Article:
Health inspectors investigate various health-related conditions within homes or businesses. They observe working conditions and environments to ensure that employees are working comfortably and safely.
Health inspectors enforce and evaluate workplace safety and health codes and laws. Most health inspectors hold a bachelor's degree and complete on-the-job training. Additional licensing and certification are recommended for specialization and advancement.
|Required Education||Varies by credential; usually, completion of an accredited educational program is required|
|Required Experience||Varies by credential; a certain amount of work experience is typically required|
|Exam Requirements||Passing a computer-based exam|
|Licensure||License options vary by state, usually overseen by the state Department of Health|
|Certification||CHST (Construction Health and Safety Technician) and OHST (Occupational Health and Safety Technologist) certifications, among others|
Source: *United States Bureau of Labor Statistics
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How Does a Health Inspector Become Licensed and Credentialed?
Health inspectors evaluate, enforce and inspect work environments, homes, or outside environments to test for compliance with laws and regulations in place regarding public health. Health inspectors can be employed by the government or private organizations. In order to become a health inspector, candidates must earn a bachelor's degree in biological or physical science, public health, or environmental health field.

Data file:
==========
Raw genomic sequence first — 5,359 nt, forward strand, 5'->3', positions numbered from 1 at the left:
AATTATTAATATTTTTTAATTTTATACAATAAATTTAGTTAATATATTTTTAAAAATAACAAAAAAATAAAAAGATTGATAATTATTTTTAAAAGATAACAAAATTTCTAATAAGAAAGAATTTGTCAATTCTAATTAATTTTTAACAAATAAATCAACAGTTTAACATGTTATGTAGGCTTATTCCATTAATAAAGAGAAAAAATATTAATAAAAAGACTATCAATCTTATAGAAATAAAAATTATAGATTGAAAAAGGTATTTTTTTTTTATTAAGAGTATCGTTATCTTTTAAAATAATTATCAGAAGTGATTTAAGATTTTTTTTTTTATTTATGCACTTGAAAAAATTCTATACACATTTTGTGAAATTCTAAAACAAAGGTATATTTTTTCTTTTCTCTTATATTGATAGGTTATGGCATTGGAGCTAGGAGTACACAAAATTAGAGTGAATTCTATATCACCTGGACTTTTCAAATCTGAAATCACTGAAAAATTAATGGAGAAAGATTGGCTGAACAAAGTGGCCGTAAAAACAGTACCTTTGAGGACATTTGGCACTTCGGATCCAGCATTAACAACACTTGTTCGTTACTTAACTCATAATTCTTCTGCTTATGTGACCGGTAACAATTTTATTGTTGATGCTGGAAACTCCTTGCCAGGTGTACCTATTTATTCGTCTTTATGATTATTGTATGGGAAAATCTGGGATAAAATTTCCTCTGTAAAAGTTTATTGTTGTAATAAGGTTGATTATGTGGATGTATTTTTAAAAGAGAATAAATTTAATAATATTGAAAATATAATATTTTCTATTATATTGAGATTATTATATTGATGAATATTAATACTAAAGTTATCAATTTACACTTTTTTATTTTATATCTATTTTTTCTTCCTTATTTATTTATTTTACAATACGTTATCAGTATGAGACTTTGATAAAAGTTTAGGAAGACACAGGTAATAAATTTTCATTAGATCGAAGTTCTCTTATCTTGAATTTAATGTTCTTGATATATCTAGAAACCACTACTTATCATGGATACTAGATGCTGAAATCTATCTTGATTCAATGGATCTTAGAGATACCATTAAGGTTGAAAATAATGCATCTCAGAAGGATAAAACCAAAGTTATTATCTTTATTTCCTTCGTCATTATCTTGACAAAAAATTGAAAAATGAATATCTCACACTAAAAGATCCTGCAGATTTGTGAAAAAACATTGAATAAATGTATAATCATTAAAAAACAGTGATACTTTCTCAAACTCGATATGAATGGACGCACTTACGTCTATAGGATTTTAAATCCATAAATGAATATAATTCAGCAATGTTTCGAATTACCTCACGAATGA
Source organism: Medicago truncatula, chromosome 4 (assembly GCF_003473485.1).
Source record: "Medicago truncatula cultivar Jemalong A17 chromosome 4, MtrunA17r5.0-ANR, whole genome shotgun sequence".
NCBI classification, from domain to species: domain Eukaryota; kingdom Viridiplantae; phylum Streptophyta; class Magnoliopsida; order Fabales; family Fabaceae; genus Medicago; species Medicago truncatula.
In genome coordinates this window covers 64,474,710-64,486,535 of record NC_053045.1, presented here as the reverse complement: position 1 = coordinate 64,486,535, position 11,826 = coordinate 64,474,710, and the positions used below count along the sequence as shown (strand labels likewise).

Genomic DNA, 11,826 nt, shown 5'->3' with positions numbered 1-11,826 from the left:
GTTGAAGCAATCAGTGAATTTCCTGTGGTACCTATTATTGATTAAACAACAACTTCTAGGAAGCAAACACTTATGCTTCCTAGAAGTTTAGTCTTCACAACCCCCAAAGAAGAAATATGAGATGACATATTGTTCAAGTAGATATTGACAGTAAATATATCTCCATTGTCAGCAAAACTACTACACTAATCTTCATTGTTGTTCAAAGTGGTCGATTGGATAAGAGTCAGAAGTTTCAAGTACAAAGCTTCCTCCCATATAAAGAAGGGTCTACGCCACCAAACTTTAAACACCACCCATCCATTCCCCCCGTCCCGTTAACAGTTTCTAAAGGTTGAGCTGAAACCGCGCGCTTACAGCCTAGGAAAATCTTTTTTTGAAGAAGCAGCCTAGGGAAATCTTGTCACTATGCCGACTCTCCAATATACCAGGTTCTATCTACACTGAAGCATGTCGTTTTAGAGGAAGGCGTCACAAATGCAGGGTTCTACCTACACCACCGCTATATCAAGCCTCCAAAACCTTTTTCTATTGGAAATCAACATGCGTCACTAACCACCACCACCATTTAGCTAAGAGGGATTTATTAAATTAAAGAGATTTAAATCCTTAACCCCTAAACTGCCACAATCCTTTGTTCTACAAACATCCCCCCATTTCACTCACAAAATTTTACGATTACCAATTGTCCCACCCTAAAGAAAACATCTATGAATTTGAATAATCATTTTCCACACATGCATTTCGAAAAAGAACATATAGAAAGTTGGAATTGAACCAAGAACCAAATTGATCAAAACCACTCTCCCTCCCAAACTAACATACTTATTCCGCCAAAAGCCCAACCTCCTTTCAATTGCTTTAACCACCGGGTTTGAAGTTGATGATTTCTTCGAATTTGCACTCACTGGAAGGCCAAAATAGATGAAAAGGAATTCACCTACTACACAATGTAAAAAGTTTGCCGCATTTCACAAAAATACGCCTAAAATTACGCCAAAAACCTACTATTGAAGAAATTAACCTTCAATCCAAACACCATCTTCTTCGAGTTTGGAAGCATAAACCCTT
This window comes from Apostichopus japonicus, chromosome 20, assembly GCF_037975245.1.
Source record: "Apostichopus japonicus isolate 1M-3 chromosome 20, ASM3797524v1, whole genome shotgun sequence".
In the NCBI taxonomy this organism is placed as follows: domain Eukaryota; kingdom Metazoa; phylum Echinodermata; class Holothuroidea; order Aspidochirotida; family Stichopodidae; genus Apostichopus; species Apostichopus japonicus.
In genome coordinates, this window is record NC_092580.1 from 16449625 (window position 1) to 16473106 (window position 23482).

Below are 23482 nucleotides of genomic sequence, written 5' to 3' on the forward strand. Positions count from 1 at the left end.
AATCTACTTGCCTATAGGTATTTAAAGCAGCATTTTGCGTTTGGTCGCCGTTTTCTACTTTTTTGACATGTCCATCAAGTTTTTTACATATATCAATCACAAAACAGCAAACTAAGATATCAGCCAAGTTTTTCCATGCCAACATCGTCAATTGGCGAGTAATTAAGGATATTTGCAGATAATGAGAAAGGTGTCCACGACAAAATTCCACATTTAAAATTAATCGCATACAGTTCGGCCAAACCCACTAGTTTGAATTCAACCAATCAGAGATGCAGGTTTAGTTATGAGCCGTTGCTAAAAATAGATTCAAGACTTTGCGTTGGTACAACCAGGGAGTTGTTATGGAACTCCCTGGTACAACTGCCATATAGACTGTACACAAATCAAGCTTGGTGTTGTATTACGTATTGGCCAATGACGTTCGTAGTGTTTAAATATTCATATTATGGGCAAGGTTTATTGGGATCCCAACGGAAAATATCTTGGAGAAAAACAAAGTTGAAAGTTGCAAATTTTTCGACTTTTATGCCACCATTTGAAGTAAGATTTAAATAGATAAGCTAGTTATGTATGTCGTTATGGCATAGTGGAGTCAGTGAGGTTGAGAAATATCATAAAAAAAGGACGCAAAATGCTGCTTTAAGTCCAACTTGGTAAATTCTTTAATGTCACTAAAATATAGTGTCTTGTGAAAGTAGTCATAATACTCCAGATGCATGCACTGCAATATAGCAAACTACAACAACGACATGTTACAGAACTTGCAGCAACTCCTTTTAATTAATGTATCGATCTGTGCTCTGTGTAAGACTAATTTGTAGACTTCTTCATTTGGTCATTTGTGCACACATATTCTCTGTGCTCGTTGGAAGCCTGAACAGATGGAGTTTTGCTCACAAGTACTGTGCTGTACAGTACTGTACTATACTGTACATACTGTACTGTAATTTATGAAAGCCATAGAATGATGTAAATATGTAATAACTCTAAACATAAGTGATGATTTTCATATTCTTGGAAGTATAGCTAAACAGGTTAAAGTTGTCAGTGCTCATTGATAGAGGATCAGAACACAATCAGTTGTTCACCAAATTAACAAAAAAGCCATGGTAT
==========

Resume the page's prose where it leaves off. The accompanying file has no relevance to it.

According to the U.S. Bureau of Labor Statistics (BLS), all occupational health and safety specialists earn a mean annual income of $71,790, as of May 2015. Employment is expected to increase during the coming decade at a slower-than-average rate, with a 4% rise in jobs projected from 2014 to 2024 (www.bls.gov).
Prospective health inspectors should contact the Department of Health in the state where they want to be licensed and work to find out about the different types of licenses offered and the requirements for each. Employers may encourage health inspectors to be licensed, for example, as a state department of health registered environmental sanitarian.
Certification as a health inspector may not be necessary for certain jobs, but candidates should investigate the prerequisites of any potential employer. The Council on Certification of Health, Environmental, and Safety Technologists (www.cchest.org) offers certification as a construction health and safety technician (CHST) and occupational health and safety technologists (OHST) which may boost a health inspector's credentials and allow the inspector to compete for a higher salary.
Other organizations, such as the Board of Certified Safety Professionals (www.bcsp.org), provide specialized certifications. While each health and safety organization varies in terms of certification requirements, they all require inspectors to have some type of specialized education and experience and pass an examination.
These professional organizations allow inspectors to keep up with current events and legislation. In addition, organizations provide opportunities to build credentials through continuing education and attend conferences.
Technical and communication skills are important for health inspectors. They work with various detecting equipment and must communicate their findings professionally. A background in biology, chemistry, or physics would be useful, as would courses in hygiene and engineering.